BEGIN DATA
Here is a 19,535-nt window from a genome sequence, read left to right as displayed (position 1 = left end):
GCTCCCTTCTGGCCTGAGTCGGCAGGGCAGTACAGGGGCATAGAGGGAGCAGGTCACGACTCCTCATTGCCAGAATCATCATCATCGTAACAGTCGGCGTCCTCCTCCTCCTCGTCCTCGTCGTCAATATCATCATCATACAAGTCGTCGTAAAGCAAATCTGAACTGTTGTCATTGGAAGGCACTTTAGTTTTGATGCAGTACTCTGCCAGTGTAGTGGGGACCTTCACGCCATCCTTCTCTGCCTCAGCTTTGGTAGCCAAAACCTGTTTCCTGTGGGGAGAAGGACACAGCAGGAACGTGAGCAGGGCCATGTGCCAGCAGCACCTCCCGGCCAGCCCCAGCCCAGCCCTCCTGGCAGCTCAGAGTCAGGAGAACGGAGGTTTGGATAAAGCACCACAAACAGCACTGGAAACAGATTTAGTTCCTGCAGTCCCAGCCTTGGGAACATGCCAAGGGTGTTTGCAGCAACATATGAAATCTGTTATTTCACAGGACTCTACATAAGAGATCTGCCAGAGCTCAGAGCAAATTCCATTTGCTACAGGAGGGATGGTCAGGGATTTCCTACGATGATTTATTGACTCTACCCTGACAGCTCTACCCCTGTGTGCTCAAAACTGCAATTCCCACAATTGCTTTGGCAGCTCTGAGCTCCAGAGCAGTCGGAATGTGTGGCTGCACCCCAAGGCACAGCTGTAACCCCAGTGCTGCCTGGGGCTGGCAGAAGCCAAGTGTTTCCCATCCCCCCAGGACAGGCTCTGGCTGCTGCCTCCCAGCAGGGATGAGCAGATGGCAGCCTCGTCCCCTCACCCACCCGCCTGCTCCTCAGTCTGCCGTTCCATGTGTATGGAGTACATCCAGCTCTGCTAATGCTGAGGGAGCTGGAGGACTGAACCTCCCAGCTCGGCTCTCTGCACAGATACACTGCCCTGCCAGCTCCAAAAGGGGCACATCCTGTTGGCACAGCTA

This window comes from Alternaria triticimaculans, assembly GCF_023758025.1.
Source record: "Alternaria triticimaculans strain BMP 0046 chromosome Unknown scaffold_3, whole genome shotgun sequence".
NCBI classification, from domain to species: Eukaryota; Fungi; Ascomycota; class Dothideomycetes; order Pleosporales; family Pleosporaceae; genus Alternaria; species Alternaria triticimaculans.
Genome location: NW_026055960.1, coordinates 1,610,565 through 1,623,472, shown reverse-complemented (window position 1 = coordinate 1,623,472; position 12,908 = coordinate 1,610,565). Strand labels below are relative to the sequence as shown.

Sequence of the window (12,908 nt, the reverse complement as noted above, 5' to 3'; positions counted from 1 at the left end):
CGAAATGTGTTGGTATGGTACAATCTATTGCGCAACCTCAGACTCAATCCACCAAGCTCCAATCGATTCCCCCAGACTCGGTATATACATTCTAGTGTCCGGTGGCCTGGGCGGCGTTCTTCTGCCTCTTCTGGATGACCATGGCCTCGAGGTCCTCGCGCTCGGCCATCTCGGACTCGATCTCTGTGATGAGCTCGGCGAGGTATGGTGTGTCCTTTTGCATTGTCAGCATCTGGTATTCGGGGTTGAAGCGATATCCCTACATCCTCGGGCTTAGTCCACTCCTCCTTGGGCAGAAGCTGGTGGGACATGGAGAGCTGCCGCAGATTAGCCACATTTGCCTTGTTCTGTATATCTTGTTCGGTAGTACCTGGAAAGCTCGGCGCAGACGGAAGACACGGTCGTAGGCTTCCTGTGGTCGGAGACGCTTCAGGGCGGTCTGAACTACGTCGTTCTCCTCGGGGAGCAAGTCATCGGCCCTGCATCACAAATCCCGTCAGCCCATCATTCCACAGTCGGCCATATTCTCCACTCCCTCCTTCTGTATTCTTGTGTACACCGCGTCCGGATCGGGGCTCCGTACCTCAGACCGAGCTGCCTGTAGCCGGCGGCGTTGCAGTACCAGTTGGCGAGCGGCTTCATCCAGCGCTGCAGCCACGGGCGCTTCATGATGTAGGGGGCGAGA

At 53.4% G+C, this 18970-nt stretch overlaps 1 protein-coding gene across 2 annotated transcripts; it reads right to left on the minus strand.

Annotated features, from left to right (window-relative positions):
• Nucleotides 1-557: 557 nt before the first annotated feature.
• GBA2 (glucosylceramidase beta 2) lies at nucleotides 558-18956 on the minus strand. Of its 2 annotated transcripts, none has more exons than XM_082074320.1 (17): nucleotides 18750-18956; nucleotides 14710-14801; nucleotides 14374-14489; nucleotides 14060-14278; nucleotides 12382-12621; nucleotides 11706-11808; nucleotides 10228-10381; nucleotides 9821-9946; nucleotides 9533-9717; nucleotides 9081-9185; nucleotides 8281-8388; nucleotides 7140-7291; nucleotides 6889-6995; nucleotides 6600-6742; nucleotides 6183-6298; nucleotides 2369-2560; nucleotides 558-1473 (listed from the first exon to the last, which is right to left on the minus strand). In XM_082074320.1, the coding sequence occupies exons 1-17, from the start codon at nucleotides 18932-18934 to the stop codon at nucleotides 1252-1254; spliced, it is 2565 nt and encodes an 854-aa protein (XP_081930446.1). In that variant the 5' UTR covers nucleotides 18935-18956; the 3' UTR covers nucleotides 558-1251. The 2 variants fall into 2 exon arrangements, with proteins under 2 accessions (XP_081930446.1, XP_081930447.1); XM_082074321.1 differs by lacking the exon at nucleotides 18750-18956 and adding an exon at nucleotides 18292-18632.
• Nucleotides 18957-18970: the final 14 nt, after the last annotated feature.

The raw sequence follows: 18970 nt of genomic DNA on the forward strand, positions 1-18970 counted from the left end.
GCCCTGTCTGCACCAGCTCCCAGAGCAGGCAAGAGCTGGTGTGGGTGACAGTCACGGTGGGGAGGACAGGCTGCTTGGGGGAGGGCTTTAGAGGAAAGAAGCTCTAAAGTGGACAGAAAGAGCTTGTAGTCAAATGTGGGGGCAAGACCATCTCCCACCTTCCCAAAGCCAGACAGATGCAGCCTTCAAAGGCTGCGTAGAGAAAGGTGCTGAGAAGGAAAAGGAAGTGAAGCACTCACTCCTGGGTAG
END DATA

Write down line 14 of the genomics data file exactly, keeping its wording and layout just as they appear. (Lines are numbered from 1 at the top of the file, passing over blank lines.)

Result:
The raw sequence follows: 18970 nt of genomic DNA on the forward strand, positions 1-18970 counted from the left end.